Professional Education

  • Doctor of Philosophy, University of Toronto (2018)

Stanford Advisors

All Publications

  • Event‐related deep brain stimulation of the subthalamic nucleus affects conflict processing Annals of Neurology Ghahremani, A., et al 2018
  • Modulation of cognitive cerebello-cerebral functional connectivity by lateral cerebellar continuous theta burst stimulation NEUROIMAGE Rastogi, A., Cash, R., Dunlop, K., Vesia, M., Kucyi, A., Ghahremani, A., Downar, J., Chen, J., Chen, R. 2017; 158: 48–57


    Network connectivity measured with resting state functional magnetic resonance imaging (rsfMRI) has revealed the contribution of distinct cerebellar lobules to an array of brain wide networks sub-serving motor and cognitive processes. As distinct cerebellar lobules form relatively accessible nodes of different brain networks, this raises the possibility for site-specific modulation of network connectivity using non-invasive brain stimulation techniques such as transcranial magnetic stimulation (TMS). Continuous theta burst transcranial magnetic stimulation (cTBS) induces long-lasting inhibition of cortical areas. Although previous studies have shown that cTBS of the lateral cerebellum modulates motor cortical excitability and improves symptoms in several movement disorders, the effect on cognitive domains has not been examined. We explored the immediate effects of cTBS in a sham-controlled study on the strength of intrinsic functional connectivity between cerebellar and cortical motor and cognitive regions in 12 participants. Lateral cerebellar cTBS significantly decreased functional connectivity with frontal and parietal cognitive regions, while connectivity with motor regions remained unaltered. Sham stimulation had no effect on either motor or cognitive connectivity. These results show that inhibitory cerebellar stimulation reduces intrinsic functional connectivity between different cortical areas, in keeping with the known connectivity pattern of the cerebellum. The results highlight the plasticity of cerebello-cerebral networks and indicate for the first time that this functional connectivity can be downregulated using an inhibitory neurostimulation paradigm. This may shed light on the pathophysiology of network dysfunction and is a potential treatment for cognitive and movement disorders.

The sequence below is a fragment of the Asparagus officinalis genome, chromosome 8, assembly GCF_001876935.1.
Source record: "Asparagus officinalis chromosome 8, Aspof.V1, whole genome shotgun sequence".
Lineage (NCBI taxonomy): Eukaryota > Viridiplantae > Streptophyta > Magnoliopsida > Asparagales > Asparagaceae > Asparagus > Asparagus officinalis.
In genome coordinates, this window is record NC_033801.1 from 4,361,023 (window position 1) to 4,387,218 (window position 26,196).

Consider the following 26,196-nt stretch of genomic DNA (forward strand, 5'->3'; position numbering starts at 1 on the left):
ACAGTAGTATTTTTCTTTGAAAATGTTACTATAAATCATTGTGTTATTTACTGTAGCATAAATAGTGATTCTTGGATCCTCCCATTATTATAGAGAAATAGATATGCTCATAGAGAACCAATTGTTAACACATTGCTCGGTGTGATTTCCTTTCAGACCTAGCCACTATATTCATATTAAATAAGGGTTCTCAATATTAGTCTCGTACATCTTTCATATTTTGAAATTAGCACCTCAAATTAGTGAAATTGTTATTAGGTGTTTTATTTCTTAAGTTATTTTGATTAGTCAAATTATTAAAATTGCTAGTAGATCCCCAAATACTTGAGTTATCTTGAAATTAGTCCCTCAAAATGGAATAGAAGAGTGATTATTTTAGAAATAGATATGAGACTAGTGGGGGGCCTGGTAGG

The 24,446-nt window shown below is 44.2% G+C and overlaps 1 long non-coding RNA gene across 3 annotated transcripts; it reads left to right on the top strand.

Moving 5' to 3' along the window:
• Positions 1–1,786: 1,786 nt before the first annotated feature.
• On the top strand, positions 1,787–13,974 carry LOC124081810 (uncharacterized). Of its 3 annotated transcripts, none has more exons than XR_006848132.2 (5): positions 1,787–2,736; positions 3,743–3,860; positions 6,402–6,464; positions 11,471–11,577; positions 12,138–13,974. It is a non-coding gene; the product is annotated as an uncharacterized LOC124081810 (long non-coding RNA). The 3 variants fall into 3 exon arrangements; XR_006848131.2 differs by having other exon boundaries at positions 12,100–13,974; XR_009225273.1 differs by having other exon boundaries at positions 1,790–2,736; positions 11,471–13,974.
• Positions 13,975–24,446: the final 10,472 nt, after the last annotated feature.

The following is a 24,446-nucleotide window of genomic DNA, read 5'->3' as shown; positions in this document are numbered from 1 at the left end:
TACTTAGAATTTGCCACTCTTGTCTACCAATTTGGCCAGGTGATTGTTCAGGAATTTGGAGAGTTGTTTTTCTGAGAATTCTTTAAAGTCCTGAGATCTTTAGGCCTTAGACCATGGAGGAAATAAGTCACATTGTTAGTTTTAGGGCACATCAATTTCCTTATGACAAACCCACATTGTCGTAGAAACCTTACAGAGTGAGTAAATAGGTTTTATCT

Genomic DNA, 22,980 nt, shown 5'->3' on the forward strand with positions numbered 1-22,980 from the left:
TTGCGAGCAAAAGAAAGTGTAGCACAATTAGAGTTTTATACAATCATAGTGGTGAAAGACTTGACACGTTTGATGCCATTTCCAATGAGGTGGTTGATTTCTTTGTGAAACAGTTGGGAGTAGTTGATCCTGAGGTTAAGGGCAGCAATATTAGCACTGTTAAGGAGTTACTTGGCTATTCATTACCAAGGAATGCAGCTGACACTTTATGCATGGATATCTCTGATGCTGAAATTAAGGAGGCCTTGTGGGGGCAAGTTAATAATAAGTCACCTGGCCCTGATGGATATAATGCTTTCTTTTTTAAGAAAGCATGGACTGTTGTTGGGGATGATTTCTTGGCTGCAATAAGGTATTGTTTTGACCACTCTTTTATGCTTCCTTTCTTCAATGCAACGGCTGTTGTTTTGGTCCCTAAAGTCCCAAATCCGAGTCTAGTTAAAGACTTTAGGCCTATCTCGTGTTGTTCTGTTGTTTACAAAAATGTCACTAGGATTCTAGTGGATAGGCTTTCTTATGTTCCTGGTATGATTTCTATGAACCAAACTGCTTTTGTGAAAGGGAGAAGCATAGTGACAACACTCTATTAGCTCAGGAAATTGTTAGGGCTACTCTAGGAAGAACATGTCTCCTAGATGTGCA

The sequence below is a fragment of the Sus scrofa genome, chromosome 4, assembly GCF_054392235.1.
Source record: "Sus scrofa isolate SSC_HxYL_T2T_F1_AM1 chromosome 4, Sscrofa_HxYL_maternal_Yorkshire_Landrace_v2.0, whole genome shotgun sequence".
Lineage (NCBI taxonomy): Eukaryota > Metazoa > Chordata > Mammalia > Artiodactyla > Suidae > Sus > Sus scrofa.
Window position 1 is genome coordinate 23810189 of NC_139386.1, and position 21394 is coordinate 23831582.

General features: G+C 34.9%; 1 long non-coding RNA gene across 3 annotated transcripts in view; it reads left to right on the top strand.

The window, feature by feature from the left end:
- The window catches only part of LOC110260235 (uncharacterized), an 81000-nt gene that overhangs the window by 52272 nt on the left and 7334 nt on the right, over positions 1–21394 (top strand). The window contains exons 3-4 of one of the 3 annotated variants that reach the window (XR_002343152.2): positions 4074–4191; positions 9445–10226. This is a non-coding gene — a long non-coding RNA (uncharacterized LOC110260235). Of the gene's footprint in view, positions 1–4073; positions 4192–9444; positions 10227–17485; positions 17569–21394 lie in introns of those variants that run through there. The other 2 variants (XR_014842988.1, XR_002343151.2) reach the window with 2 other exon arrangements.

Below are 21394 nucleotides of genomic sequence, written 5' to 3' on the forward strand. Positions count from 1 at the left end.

View details for DOI 10.1016/j.neuroimage.2017.06.048

    View details for Web of Science ID 000411450600006

    View details for PubMedID 28669908

  • Beat-induced fluctuations in auditory cortical beta-band activity: using EEG to measure age-related changes FRONTIERS IN PSYCHOLOGY Cirelli, L. K., Bosnyak, D., Manning, F. C., Spinelli, C., Marie, C., Fujioka, T., Ghahremani, A., Trainor, L. J. 2014; 5


    People readily extract regularity in rhythmic auditory patterns, enabling prediction of the onset of the next beat. Recent magnetoencephalography (MEG) research suggests that such prediction is reflected by the entrainment of oscillatory networks in the brain to the tempo of the sequence. In particular, induced beta-band oscillatory activity from auditory cortex decreases after each beat onset and rebounds prior to the onset of the next beat across tempi in a predictive manner. The objective of the present study was to examine the development of such oscillatory activity by comparing electroencephalography (EEG) measures of beta-band fluctuations in 7-year-old children to adults. EEG was recorded while participants listened passively to isochronous tone sequences at three tempi (390, 585, and 780 ms for onset-to-onset interval). In adults, induced power in the high beta-band (20-25 Hz) decreased after each tone onset and rebounded prior to the onset of the next tone across tempo conditions, consistent with MEG findings. In children, a similar pattern was measured in the two slower tempo conditions, but was weaker in the fastest condition. The results indicate that the beta-band timing network works similarly in children, although there are age-related changes in consistency and the tempo range over which it operates.

    View details for DOI 10.3389/fpsyg.2014.00742

    View details for Web of Science ID 000339007800001

    View details for PubMedCentralID PMC4093753